Editorials

Pasco’s mayor is stepping down. Here’s who should take his seat on the council | Editorial

Pasco voters will decide two city council posts in the November election, and the quality of candidates in both races is solid.

For Position 5, David Milne, the incumbent, is making his first re-election bid since unseating longtime former Pasco Councilwoman Rebecca Francik two years ago.

Milne is challenged by a man he recommended for the Pasco Planning Commission, Isaac “Ike” Myhrum. The two have known and respected each other for some time.

In the at-large race, newcomers Zahra Roach and Patrick Guettner are vying for Pasco Mayor Matt Watkins’ seat, which he will give up at the end of this year.

While we have no doubt about the dedication and drive of all four contenders, we’ve decided civic experience is a key, separating factor in both races.

And that means Milne and Roach get our recommendations.

Roach vs. Guettner

Zahra Roach has been on the Pasco Planning Commission for eight years and is the current chair. She’s earned a reputation for being a collaborative problem solver who has a gift for pulling people together. To add an exclamation point to her candidacy, Roach is Watkins’ choice to replace him on the council.

She’s a lifelong Pasco resident and worked as a teacher for a time in the Pasco School District. Now, she is a full-time wife and mother who volunteers in the community, including serving on the Children’s Developmental Center Board, which addresses early learning issues in Eastern Washington.

Roach said the planning commission is the “workhorse” for the city council. It reviews zoning issues and provides guidance on growth and development within the city. Her experience in this role is extremely valuable.

Guettner is a retired engineer and former chair of the Franklin County Republican Party who has an impressive resume of public service.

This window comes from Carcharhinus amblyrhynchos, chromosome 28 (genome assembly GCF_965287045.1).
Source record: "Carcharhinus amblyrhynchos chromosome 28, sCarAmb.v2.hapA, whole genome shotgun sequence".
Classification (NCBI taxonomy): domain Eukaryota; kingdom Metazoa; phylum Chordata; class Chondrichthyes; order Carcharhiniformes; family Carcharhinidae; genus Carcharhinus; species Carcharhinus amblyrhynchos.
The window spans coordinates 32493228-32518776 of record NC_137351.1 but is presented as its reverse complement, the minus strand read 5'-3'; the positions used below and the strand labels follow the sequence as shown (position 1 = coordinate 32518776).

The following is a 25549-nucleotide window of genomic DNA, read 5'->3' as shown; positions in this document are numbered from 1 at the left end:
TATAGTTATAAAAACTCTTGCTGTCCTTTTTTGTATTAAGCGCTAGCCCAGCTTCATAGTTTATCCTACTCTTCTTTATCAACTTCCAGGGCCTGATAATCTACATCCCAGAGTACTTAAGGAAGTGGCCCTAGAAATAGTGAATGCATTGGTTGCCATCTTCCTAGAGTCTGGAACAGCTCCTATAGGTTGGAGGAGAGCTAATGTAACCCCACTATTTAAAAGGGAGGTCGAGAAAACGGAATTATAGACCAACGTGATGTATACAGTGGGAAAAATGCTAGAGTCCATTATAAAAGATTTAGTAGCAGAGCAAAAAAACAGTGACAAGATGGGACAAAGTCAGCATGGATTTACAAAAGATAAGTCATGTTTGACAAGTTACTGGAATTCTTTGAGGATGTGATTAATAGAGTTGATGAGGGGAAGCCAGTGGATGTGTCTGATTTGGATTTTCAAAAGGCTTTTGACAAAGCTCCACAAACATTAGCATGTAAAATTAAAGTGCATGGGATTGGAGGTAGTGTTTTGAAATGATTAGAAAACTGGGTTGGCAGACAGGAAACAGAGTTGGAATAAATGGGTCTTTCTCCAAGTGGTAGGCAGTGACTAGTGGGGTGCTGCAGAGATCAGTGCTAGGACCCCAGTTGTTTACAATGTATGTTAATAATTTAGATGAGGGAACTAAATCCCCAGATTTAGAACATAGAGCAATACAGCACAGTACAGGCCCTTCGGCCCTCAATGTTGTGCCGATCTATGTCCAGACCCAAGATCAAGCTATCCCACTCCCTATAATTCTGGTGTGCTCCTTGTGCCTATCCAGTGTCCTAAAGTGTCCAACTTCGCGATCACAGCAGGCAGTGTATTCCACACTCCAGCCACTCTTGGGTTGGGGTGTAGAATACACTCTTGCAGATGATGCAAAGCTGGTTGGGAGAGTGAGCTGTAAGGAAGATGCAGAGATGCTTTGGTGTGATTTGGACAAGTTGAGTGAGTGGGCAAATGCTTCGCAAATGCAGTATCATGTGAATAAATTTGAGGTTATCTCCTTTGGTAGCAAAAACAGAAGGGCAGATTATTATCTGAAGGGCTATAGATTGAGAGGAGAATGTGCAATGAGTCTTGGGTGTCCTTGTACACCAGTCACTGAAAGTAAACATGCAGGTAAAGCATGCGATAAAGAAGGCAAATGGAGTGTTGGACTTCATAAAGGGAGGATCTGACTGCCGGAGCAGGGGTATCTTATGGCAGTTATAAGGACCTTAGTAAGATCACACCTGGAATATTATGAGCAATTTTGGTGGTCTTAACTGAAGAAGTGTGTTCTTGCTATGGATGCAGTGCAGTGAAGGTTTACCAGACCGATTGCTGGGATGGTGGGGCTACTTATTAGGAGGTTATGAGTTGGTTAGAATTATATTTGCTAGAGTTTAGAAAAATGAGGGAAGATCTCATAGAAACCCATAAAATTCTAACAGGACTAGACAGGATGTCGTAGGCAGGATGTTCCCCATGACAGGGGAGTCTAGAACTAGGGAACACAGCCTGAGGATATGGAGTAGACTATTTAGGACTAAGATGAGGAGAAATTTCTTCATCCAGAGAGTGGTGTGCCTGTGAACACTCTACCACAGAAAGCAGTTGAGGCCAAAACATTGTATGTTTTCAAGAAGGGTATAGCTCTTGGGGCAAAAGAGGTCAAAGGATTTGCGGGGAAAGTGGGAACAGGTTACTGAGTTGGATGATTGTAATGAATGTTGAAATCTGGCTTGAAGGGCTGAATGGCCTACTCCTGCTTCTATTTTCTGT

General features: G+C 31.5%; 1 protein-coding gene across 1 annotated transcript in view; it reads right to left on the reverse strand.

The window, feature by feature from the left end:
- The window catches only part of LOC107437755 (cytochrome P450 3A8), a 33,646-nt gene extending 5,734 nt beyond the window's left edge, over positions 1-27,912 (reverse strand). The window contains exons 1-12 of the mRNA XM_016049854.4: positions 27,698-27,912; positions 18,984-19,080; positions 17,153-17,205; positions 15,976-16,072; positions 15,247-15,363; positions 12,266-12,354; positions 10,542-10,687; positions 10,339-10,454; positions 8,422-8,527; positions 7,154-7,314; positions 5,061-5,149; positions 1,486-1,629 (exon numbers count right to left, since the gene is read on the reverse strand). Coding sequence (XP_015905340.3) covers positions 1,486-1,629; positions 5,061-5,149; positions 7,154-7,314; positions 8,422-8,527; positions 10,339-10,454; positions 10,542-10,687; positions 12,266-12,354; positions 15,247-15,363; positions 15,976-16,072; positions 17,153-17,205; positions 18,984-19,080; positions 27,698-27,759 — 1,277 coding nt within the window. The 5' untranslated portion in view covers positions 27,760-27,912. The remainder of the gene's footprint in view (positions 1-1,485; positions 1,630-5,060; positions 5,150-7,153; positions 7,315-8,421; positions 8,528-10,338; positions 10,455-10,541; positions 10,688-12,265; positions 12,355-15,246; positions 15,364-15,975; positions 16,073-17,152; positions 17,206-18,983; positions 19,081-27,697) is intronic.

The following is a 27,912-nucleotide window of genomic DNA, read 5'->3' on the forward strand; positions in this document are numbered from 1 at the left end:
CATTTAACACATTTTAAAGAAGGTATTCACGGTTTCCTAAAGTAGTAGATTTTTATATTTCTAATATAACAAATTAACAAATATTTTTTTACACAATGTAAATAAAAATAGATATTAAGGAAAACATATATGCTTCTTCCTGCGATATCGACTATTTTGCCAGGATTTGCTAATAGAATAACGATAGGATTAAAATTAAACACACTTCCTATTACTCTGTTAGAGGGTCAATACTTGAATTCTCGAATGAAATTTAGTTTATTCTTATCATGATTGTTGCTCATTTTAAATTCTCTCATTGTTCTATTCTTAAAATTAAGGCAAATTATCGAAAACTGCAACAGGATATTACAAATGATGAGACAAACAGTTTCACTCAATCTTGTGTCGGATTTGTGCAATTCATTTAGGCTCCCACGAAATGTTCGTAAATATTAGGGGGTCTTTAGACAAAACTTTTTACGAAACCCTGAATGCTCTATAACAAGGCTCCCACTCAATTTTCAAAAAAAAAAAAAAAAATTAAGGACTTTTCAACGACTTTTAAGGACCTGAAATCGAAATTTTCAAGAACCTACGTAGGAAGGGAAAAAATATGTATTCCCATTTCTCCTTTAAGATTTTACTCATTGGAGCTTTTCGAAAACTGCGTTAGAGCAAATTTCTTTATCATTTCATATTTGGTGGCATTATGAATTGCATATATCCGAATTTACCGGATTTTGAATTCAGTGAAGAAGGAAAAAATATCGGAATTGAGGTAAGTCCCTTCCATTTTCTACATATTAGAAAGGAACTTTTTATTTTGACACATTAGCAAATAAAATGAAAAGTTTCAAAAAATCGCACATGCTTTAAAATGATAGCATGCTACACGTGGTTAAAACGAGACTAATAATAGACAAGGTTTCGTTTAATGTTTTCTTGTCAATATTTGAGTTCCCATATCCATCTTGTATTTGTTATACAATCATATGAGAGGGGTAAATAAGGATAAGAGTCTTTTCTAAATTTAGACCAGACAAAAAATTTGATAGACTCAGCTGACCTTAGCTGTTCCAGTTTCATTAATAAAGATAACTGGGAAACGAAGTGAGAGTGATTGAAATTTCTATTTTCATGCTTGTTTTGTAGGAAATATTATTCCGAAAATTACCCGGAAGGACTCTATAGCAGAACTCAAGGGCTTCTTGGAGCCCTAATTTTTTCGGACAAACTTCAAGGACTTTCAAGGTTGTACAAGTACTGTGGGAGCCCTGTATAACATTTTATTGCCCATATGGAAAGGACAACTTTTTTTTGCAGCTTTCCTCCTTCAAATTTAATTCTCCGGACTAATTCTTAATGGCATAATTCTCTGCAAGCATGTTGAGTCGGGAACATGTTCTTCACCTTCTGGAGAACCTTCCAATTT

He says he is a “hands-on type of manager” with a skill-set from years of managing projects that would be helpful to the city. He is eager to be involved, and emphasized he has the time to devote to work with city staff – which he called “excellent” – on issues without usurping staff authority. Guettner said if he “gets in the weeds, so what?”

We caution him to remember the line separating staff from city council members in a council-manager form of government, which is what Pasco has.

It’s clear, though, that Guettner has a deep devotion to Pasco, where he has lived for 20 years, and he is sincere in his desire to help make it a better place for residents.

Roach, we believe, also is devoted to the city she grew up in. Managing growth will be a big issue for Pasco in the future, and her experience on the planning commission will be vital if she is elected. Her knowledge and her collaborative spirit makes her our pick in this race.

The Herald recommends Zahra Roach for Pasco City Council.

To read our recommendation for David Milne for Pasco City Council, click here.

BEHIND OUR REPORTING

Behind Our Election Recommendations

Who decides the recommendations?

Members of The Tri-City Herald editorial board interview political candidates, as well as advocates and opponents of ballot measures. The editorial board is comprised of experienced opinion journalists and community members, and is separate from The Herald’s newsroom. Conversations are on the record.

What does the recommendation process entail?

Whenever possible, The Herald editorial board meets with opposing candidates at the same time. The questions are largely focused on a candidate’s qualifications and goals, and the hour-long session resembles a conversation more than a scripted interview. The editorial board then discuss the candidates in each race and decides who to recommend. In the case of ballot measures, we strive to have representatives from both sides of the issue in the room at the same time so we can get past the political rhetoric and obtain firm answers. Board members seek to reach a consensus on our recommendations, but not every decision is unanimous.

Is the editorial board partisan?

No. In making recommendations, members of the editorial board consider which candidates are well prepared to represent their constituents — not whether they agree with us or belong to a particular political party. We evaluate candidates’ relevant experience, their readiness for office, their depth of knowledge of key issues, their understanding of public policy and their ability to work with the current board . We’re seeking candidates who are thoughtful and who offer more than just party-line talking points. The editorial board will endorse both Republicans and Democrats.

Why are the editorials unsigned?

Our election recommendations reflect the collective views of The Herald’s editorial board — not just the opinion of one writer. Board members all discuss and contribute ideas to each editorial.







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